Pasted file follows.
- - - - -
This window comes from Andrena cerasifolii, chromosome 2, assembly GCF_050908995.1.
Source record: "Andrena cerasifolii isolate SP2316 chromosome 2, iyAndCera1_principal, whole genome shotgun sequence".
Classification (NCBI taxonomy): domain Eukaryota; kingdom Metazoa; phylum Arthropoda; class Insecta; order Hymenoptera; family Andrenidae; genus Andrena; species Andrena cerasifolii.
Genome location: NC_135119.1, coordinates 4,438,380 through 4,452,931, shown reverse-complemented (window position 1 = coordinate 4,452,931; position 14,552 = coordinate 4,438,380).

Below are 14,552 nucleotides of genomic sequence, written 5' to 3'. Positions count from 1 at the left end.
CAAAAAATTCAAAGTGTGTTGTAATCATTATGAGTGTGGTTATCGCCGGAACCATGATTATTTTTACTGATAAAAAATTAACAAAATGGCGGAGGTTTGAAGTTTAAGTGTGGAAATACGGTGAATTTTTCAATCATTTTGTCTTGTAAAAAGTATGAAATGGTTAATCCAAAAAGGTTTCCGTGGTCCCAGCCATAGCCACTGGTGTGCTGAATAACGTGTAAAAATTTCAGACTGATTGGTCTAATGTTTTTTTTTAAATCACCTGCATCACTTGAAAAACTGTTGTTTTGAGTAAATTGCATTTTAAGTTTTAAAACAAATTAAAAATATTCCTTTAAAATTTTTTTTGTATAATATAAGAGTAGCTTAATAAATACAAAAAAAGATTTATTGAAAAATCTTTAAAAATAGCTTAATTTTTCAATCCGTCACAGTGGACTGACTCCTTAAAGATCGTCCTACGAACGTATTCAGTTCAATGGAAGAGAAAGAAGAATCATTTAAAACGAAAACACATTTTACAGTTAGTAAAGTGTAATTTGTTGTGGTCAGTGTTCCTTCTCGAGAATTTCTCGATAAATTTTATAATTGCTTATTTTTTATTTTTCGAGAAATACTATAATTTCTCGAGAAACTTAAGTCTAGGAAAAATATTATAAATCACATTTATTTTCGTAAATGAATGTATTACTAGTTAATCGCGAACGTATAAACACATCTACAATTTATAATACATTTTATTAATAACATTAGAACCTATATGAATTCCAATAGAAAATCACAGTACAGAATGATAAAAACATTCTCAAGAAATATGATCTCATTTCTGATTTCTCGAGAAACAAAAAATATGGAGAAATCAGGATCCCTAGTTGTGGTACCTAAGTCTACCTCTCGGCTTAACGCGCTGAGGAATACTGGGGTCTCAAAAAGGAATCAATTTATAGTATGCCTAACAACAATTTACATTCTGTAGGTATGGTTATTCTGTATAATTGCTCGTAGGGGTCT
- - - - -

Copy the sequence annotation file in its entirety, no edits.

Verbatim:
This window comes from Andrena cerasifolii, chromosome 2, assembly GCF_050908995.1.
Source record: "Andrena cerasifolii isolate SP2316 chromosome 2, iyAndCera1_principal, whole genome shotgun sequence".
Classification (NCBI taxonomy): domain Eukaryota; kingdom Metazoa; phylum Arthropoda; class Insecta; order Hymenoptera; family Andrenidae; genus Andrena; species Andrena cerasifolii.
Genome location: NC_135119.1, coordinates 4,438,380 through 4,452,931, shown reverse-complemented (window position 1 = coordinate 4,452,931; position 14,552 = coordinate 4,438,380).

Below are 14,552 nucleotides of genomic sequence, written 5' to 3'. Positions count from 1 at the left end.
CAAAAAATTCAAAGTGTGTTGTAATCATTATGAGTGTGGTTATCGCCGGAACCATGATTATTTTTACTGATAAAAAATTAACAAAATGGCGGAGGTTTGAAGTTTAAGTGTGGAAATACGGTGAATTTTTCAATCATTTTGTCTTGTAAAAAGTATGAAATGGTTAATCCAAAAAGGTTTCCGTGGTCCCAGCCATAGCCACTGGTGTGCTGAATAACGTGTAAAAATTTCAGACTGATTGGTCTAATGTTTTTTTTTAAATCACCTGCATCACTTGAAAAACTGTTGTTTTGAGTAAATTGCATTTTAAGTTTTAAAACAAATTAAAAATATTCCTTTAAAATTTTTTTTGTATAATATAAGAGTAGCTTAATAAATACAAAAAAAGATTTATTGAAAAATCTTTAAAAATAGCTTAATTTTTCAATCCGTCACAGTGGACTGACTCCTTAAAGATCGTCCTACGAACGTATTCAGTTCAATGGAAGAGAAAGAAGAATCATTTAAAACGAAAACACATTTTACAGTTAGTAAAGTGTAATTTGTTGTGGTCAGTGTTCCTTCTCGAGAATTTCTCGATAAATTTTATAATTGCTTATTTTTTATTTTTCGAGAAATACTATAATTTCTCGAGAAACTTAAGTCTAGGAAAAATATTATAAATCACATTTATTTTCGTAAATGAATGTATTACTAGTTAATCGCGAACGTATAAACACATCTACAATTTATAATACATTTTATTAATAACATTAGAACCTATATGAATTCCAATAGAAAATCACAGTACAGAATGATAAAAACATTCTCAAGAAATATGATCTCATTTCTGATTTCTCGAGAAACAAAAAATATGGAGAAATCAGGATCCCTAGTTGTGGTACCTAAGTCTACCTCTCGGCTTAACGCGCTGAGGAATACTGGGGTCTCAAAAAGGAATCAATTTATAGTATGCCTAACAACAATTTACATTCTGTAGGTATGGTTATTCTGTATAATTGCTCGTAGGGGTCT